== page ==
State-backed oil producer Indian Oil has completed the largest dollar bond issue by a non-bank Indian corporation in more than three years to raise working capital.
Some bond traders described the new issue on Thursday as opportunistic given that it was executed on the back of a 30% fall in global crude oil prices over the last three months. Indian Oil, which owns nearly half of the country’s oil refineries, is a clear beneficiary.
The five-year bond sale has also indirectly benefitted from the thin supply of offshore bonds out of the industrial sector last year. India’s debt capital markets were finance-heavy in 2018 with major bond sales from the likes of Export-Import Bank of India, Yes Bank and Power Finance Corporation.
Indian Oil’s new issue also ties in well with growing demand for intermediate-term bonds from high-grade Indian credit. The company’s Baa2/BBB- rating is on par with the sovereign credit, making it an ideal debt instrument for fixed income investors to increase their exposure in India.
Official statistics show that the order book for the Reg S deal peaked at a whopping $3.5 billion before dropping to about $1.9 billion at the close. Such robust demand allowed the issuer to tighten the pricing drastically by 27.5 basis points from its initial guidance of 250bp over five-year US Treasuries.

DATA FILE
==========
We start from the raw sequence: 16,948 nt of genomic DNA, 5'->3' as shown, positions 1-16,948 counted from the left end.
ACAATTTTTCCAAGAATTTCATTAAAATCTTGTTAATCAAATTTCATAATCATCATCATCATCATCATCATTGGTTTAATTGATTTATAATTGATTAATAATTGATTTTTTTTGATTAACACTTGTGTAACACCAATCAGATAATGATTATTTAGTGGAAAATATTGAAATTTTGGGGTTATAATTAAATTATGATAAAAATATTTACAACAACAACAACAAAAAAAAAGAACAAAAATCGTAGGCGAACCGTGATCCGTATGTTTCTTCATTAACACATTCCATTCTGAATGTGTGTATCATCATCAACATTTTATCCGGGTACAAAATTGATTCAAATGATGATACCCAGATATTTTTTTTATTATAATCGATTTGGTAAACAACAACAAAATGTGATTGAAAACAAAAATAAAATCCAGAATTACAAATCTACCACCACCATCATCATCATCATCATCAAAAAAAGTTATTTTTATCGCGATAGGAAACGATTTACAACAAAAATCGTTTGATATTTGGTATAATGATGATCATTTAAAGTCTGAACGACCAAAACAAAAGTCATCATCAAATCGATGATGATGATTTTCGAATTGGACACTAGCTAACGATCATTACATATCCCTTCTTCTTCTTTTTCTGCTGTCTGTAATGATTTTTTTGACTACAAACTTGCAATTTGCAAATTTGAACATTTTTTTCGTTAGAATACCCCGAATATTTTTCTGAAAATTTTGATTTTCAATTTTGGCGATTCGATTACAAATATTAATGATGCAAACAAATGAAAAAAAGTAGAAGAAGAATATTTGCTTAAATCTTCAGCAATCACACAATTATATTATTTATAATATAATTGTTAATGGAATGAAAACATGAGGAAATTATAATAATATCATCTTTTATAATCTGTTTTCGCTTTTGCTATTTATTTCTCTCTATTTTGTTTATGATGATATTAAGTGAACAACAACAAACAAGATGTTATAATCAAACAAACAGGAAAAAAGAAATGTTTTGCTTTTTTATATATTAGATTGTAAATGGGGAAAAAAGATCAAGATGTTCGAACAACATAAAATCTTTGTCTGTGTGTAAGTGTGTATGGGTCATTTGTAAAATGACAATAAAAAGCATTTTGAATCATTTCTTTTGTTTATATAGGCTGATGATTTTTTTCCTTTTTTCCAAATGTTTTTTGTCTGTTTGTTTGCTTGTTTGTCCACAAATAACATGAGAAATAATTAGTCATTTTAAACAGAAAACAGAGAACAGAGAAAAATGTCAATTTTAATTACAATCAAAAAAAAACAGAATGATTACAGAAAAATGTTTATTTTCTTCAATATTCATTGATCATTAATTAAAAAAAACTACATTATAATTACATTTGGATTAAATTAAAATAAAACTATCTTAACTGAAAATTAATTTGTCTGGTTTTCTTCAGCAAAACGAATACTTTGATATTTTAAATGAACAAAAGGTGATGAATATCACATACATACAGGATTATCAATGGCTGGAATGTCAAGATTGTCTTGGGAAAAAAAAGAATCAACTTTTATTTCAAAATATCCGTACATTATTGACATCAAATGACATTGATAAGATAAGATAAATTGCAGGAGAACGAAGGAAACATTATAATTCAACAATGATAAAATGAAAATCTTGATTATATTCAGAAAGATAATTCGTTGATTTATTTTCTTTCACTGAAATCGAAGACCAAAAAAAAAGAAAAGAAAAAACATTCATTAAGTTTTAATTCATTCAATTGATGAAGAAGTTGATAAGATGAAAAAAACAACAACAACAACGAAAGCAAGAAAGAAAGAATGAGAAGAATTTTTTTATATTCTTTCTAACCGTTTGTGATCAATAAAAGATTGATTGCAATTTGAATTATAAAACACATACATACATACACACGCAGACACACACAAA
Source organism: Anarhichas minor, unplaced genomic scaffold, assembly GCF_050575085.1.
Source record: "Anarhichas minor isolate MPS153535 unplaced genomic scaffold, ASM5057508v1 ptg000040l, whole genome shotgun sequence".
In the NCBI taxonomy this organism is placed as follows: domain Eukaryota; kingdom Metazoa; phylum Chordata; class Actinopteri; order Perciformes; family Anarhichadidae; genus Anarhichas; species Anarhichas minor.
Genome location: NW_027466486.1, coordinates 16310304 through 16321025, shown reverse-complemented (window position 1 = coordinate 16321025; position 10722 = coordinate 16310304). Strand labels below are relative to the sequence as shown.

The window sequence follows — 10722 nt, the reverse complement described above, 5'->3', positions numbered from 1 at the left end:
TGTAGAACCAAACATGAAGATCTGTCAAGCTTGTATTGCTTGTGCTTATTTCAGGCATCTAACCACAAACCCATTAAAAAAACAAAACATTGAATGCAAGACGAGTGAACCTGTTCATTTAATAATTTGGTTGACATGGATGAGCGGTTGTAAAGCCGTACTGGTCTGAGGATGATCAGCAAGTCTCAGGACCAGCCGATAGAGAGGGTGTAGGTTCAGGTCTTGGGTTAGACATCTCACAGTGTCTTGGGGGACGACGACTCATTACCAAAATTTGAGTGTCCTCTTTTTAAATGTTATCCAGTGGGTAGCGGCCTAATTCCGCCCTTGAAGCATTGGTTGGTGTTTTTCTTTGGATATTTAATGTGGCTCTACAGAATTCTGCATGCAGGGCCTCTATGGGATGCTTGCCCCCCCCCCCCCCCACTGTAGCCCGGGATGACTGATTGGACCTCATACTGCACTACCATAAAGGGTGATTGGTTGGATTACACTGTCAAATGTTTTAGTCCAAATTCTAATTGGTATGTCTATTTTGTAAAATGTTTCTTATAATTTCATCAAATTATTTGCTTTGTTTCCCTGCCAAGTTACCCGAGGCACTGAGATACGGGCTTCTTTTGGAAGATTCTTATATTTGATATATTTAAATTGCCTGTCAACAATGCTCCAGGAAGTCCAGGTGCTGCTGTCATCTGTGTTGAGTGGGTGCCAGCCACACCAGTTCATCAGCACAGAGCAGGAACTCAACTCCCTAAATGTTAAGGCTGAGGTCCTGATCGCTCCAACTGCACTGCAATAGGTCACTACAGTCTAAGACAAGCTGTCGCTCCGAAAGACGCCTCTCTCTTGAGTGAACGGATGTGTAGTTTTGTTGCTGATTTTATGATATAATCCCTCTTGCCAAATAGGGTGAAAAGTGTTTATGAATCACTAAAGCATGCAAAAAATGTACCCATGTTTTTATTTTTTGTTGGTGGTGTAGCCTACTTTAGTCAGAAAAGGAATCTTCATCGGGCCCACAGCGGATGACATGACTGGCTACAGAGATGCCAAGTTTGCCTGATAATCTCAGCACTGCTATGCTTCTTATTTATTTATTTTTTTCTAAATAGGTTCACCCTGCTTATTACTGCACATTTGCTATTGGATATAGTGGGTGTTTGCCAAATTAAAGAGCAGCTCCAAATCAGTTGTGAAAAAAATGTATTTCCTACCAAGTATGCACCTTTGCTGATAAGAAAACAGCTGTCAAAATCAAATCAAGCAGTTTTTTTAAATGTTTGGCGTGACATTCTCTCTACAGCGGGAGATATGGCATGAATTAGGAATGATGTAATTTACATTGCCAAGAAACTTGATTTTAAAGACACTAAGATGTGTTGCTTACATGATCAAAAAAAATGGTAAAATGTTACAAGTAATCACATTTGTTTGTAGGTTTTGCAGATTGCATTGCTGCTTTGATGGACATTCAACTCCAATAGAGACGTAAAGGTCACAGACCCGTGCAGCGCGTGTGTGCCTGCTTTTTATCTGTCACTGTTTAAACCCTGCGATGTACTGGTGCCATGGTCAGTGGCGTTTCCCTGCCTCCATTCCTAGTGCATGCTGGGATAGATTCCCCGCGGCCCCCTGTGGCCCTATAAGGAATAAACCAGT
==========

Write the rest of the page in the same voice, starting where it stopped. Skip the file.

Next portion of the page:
In the end, Indian Oil finalised the deal size at $900 million, with pricing fixed at 4.774% on a coupon of 4.75% and a 99.894% reoffer price. That equates to a spread of 222.5bp over Treasuries.
The new issue will set a benchmark due to its sheer size. It is the largest dollar bond from by a non-bank Indian credit since June 2015, when Bharti Airtel raised $1 billion from a 10-year issue.
Pricing was fairly straightforward for Indian Oil’s new 2024s because the company has an outstanding $500 million bond due August 2023.
At the time of pricing, Indian Oil’s 2023s were trading at 199bp over Treasuries, which implies that the 2024s were issued with a 23.5bp premium. That is fairly modest after taking into consideration the five-month maturity extension on the new issue due January 2024.
It is worth noting that overall demand for the new bond did not appear to be affected by the stock’s weak performance last year, which pushed its dividend yield to a very attractive level of 6.7%.
The new deal attracted 165 accounts with 45% of the demand from banks, 41% from funds, 10% from private banks and 4% from sovereign wealth funds and high-net-worth individuals. By geography, 51% came from Asia and 47% from Europe, the Middle East and Africa.
Bharat Petroleum, another government-controlled oil company that has the same credit rating to Indian Oil, is expected to follow its larger peer with its own US dollar bond sale in the next few days.